Will Levis was drafted early on day two as the second and third rounds played out as most people expected, with the occasional curveball pick coming in from left field.
The Kentucky QB will cross the border to the south to become a Tennessee Titan in what looks like a good fit, but represents an open admission that last year's third-round quarterback has not developed how the team had hoped.
After spending day one of the draft grinning through gritted teeth in the green room, Levis finally found out which team he would be suiting up for in 2023.
The Titans traded to get him, sending the 41st and 72nd picks, plus a 2024 third-round selection, to the Arizona Cardinals in order to move up to No. 33, adding the 81st pick in the deal.
He should slot in as the second QB on the depth chart in Nashville behind veteran Ryan Tannehill, who will be 35 this summer and is entering the final year of a four-year contract.
Clearly, there is scope for him to succeed Tannehill as the starter in the not-too-distant future and, if he is required to play because of injuries this year, he can always just hand the ball to two-time NFL rushing champion Derrick Henry.
Like everyone else in the first round, the Titans passed Levis because they had more pressing issues to address.
Their addition of highly-prized tackle/guard prospect Peter Skoronski on Thursday may also help Levis, +2000 to be the Offensive Rookie of the Year, in the long term.
The only loser here would appear to be Malik Willis, the Titans' third-round pick in 2022, who looked very raw in his three starts last year and may not now get another.
The former Liberty standout, who was not a selection of new Titans GM Ran Carthon, averaged a league-low 4.5 yards per attempt and also fumbled three times.
Although they took calls from interested teams to trade up to their often-desirable slot at the top of the second round, the Pittsburgh Steelers stayed where they were to ensure they could take Penn State cornerback Joey Porter Jr.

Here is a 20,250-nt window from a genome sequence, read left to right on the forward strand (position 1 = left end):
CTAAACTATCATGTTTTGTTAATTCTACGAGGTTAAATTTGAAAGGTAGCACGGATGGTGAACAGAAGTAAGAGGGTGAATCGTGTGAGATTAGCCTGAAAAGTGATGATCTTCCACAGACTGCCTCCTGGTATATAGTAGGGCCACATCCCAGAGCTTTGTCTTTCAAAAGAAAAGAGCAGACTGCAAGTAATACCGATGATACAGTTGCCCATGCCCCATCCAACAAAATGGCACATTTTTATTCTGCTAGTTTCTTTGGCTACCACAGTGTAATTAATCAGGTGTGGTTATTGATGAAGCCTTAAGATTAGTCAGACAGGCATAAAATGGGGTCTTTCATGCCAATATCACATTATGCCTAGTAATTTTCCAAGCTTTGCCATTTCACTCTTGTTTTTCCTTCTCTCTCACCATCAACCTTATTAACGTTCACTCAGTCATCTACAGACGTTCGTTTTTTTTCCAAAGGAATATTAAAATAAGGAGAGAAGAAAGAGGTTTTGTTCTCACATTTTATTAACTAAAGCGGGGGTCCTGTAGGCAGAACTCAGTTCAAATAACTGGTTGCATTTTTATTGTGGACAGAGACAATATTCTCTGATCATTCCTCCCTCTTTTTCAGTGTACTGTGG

Porter, +1800 to be Defensive Rookie of the Year, is the son of longtime Steelers linebacker Joey Porter Sr, who was on the franchise's last NFL Championship-winning roster.
He made it clear that he intends to blaze his own trail with the Steelers, telling ESPN: "It's me, it's not him. He understands that it's my time to shine. He did what he had to do, and it's my time right now."
Later in the draft, the Steelers added Wisconsin defensive tackle Keeanu Benton with the 49th pick and Georgia tight end Darnell Washington with the 93rd selection.
Washington, who has referred to himself as "sixth offensive lineman", had been spoken of as a fringe first-round prospect, but took a hefty tumble down the board for reasons unknown.
Selecting a kicker in the first three rounds has been unheard of since the Tampa Bay Buccaneers blundered by taking Roberto Aguayo in the second round of the 2016 draft.
So it was a complete shock when the - with their second pick of this year's allocation - chose Michigan's Jake Moody.
The 49ers did need a new kicker after parting company with veteran Robbie Gould.
But only time will tell if Moody, who becomes only the third kicker taken in the first three rounds in the last 20 years, was worth using such a high-value pick on.
He hit 82.1 percent of his field-goal attempts over five seasons at Michigan and all 148 extra-point attempts.
Unlike Levis and Porter, who did not show up for the second round after sliding from their first-round projections, Alabama safety Brian Branch wanted to have his moment on stage.
And he finally got it when the Detroit Lions, who are +140 to win the NFC North, pulled off a trade with the Green Bay Packers to move up three spots to No.45 overall.
The Lions were clearly fearful that one of the teams just above them in the order, or another willing to trade up, were ready to snatch Branch away.
The Crimson Tide star, who is capable of playing nickel cornerback too, should give Detroit flexibility on the field and further addresses an evident weakness in the Lions' secondary.